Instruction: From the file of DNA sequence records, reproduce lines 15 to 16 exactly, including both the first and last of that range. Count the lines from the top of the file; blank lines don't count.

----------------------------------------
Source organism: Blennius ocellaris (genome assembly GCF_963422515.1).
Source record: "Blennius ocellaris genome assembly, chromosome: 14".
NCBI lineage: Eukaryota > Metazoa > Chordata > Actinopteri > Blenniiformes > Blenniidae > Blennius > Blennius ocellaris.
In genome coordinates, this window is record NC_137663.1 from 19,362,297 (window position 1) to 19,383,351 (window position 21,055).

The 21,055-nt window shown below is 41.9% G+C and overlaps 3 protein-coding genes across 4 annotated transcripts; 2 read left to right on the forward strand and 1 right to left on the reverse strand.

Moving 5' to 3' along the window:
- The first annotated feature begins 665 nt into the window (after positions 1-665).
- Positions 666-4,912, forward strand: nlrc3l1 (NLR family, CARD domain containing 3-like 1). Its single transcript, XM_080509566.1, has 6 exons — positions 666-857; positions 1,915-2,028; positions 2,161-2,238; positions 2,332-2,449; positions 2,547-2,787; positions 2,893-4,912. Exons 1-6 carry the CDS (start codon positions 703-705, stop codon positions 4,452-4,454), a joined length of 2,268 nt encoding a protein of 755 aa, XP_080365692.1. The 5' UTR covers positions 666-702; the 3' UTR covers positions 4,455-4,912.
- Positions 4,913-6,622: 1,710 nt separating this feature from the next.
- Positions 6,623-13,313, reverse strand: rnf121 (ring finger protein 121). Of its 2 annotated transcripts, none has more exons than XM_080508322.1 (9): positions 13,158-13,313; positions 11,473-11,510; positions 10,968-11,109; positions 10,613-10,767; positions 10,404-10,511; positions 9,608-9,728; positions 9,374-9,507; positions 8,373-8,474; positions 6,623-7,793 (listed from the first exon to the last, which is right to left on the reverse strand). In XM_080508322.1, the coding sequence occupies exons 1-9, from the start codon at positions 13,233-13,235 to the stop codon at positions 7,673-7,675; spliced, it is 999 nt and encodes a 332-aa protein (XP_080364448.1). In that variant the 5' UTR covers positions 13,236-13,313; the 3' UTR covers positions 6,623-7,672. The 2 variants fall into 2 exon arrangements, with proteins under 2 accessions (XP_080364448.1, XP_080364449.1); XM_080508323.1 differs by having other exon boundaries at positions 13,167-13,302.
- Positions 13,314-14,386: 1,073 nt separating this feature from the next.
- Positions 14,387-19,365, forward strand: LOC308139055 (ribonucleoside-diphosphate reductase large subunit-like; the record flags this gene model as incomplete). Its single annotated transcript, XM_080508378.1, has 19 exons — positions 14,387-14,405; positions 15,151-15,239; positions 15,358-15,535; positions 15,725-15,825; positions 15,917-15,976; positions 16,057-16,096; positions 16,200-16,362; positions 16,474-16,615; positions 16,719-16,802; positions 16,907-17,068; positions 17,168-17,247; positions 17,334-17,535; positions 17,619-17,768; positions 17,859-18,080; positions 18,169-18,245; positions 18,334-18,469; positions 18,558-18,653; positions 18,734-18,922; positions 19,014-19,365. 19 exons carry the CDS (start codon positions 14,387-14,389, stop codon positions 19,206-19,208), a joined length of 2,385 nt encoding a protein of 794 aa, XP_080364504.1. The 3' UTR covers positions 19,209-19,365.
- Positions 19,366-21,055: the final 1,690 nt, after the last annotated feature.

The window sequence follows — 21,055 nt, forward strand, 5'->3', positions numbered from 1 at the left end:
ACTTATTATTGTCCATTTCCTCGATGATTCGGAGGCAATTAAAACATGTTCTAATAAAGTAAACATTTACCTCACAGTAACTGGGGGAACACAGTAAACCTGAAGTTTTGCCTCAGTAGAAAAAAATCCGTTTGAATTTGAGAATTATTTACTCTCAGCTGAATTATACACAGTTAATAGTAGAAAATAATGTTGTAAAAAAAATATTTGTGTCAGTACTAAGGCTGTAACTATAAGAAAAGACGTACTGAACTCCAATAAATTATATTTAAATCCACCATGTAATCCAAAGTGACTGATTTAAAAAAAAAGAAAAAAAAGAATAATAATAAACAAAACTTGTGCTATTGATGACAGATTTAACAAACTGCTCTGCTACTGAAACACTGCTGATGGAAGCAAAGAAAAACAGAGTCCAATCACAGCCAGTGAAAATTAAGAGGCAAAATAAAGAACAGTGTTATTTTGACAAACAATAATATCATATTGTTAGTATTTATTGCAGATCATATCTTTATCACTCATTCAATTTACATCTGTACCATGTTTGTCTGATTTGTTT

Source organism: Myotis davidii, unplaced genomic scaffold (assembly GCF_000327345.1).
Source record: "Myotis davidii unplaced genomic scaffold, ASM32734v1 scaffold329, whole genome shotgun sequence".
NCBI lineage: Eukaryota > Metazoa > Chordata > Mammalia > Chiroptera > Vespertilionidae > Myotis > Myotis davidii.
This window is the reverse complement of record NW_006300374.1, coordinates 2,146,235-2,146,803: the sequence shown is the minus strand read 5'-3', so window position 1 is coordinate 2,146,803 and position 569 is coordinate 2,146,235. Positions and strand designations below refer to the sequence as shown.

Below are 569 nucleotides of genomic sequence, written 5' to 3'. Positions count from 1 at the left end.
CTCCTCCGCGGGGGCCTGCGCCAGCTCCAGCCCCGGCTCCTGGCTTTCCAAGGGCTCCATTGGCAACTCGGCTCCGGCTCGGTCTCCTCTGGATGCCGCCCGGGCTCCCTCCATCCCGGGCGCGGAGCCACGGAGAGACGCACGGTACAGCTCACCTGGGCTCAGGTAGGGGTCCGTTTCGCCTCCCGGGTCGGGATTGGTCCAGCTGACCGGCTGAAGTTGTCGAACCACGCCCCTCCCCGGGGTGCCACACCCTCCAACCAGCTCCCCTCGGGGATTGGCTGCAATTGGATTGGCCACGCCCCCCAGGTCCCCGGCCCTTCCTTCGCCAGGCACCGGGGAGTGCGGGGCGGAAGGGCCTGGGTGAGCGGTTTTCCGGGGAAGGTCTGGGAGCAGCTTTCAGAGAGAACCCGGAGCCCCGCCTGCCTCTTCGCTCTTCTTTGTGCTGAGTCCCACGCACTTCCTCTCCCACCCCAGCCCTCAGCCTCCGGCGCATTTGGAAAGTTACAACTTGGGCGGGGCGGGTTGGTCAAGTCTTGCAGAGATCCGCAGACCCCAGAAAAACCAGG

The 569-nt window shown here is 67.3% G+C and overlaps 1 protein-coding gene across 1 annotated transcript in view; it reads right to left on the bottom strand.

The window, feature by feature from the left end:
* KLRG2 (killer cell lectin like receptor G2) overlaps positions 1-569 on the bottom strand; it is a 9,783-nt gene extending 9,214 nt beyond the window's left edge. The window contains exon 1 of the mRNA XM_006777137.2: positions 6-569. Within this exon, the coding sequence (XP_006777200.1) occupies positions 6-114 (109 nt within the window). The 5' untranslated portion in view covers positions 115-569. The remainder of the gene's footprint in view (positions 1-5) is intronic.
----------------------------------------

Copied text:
ACTTATTATTGTCCATTTCCTCGATGATTCGGAGGCAATTAAAACATGTTCTAATAAAGTAAACATTTACCTCACAGTAACTGGGGGAACACAGTAAACCTGAAGTTTTGCCTCAGTAGAAAAAAATCCGTTTGAATTTGAGAATTATTTACTCTCAGCTGAATTATACACAGTTAATAGTAGAAAATAATGTTGTAAAAAAAATATTTGTGTCAGTACTAAGGCTGTAACTATAAGAAAAGACGTACTGAACTCCAATAAATTATATTTAAATCCACCATGTAATCCAAAGTGACTGATTTAAAAAAAAAGAAAAAAAAGAATAATAATAAACAAAACTTGTGCTATTGATGACAGATTTAACAAACTGCTCTGCTACTGAAACACTGCTGATGGAAGCAAAGAAAAACAGAGTCCAATCACAGCCAGTGAAAATTAAGAGGCAAAATAAAGAACAGTGTTATTTTGACAAACAATAATATCATATTGTTAGTATTTATTGCAGATCATATCTTTATCACTCATTCAATTTACATCTGTACCATGTTTGTCTGATTTGTTT

Source organism: Myotis davidii, unplaced genomic scaffold (assembly GCF_000327345.1).